Earning dough from bread

Earning dough from bread

Or, more accurately, getting tax from Indian rotis.

Lemme explain.

There is a wonderful discussion going on here at the moment, about the different rates of GST (General Sales tax) applicable to different kinds of Indian bread.

The generic term, in Hindi, for bread is “roti”, but a roti is also a particular kind of bread, as opposed to a kulcha or a paratha or a chapatti.

However, the GST AAR (Authority for Advance Rulings) has made a distinction between rotis and parathas, deeming that the latter should be subject to 18% GST, whereas rotis are taxed at 5%.

Amidst all the hue & cry (I think the ruling actually only applies to frozen food) there has been some seriously clever meme-ing and tweeting going on.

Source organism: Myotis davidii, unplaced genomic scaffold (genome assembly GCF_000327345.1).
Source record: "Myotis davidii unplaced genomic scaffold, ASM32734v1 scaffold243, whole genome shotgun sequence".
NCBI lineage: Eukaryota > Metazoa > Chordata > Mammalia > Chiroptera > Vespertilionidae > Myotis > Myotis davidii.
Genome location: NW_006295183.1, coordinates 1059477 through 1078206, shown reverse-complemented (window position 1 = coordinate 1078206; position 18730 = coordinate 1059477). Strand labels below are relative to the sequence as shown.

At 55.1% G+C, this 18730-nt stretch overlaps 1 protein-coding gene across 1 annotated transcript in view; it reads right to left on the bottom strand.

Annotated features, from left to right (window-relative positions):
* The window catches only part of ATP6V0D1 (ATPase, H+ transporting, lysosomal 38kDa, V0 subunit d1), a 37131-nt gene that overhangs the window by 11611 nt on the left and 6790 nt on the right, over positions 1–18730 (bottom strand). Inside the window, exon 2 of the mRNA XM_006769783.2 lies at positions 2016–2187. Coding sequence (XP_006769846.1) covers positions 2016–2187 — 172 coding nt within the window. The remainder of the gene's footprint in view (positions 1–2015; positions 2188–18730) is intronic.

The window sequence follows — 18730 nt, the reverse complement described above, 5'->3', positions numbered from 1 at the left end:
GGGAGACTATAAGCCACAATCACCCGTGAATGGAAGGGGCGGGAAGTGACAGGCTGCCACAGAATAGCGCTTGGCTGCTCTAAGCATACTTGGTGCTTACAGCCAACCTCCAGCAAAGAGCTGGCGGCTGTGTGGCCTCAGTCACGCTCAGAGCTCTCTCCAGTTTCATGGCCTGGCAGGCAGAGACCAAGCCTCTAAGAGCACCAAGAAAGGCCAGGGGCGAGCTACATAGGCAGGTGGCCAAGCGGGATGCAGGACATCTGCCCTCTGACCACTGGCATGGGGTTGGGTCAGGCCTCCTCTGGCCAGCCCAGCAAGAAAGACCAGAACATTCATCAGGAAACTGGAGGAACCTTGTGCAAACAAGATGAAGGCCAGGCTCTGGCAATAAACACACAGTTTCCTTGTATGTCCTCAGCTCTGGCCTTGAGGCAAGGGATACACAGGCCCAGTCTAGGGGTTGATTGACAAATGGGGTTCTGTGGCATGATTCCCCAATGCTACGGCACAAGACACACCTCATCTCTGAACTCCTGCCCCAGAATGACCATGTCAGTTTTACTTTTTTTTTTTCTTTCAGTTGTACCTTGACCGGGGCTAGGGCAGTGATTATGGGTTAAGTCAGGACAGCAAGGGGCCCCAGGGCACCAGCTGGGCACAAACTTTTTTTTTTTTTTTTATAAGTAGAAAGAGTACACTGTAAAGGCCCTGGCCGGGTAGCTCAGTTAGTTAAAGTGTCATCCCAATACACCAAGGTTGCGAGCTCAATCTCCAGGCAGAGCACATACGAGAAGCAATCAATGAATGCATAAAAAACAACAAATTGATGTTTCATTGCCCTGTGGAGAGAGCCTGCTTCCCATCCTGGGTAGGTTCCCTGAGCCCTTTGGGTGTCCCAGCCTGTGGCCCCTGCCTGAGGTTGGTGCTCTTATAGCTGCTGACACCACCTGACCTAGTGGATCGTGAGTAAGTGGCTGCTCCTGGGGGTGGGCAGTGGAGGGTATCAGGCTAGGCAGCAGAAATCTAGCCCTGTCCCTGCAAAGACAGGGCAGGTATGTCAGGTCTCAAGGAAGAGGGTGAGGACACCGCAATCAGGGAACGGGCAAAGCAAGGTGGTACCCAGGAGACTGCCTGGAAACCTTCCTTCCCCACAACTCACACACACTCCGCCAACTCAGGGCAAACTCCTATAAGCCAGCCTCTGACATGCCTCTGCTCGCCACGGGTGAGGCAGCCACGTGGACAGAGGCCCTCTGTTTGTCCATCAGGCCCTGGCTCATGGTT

Like so:

And, my personal favourite šŸ™‚

Stretching the whole food & drink analogy even further, perhaps this will turn out to be a bit of a storm in teacup.


  1. Liz Jackson

    No VAT is charged on plain biscuits or cakes. But when a biscuit is covered in chocolate it becomes a luxury and standard rate VAT at 20% is added to the price. Mcvities, the market leaders for Jaffa Cakes added chocolate to thecake and tangy orange base, so classifying them as cakes, not biscuits.

    1. Christine Pemberton

      So is chocolate also at 20%? And are cakes taxed less than biscuits? Presumably so, judging by your Jaffa Cakes ref. Imagine being the boffin who dreams all this up!

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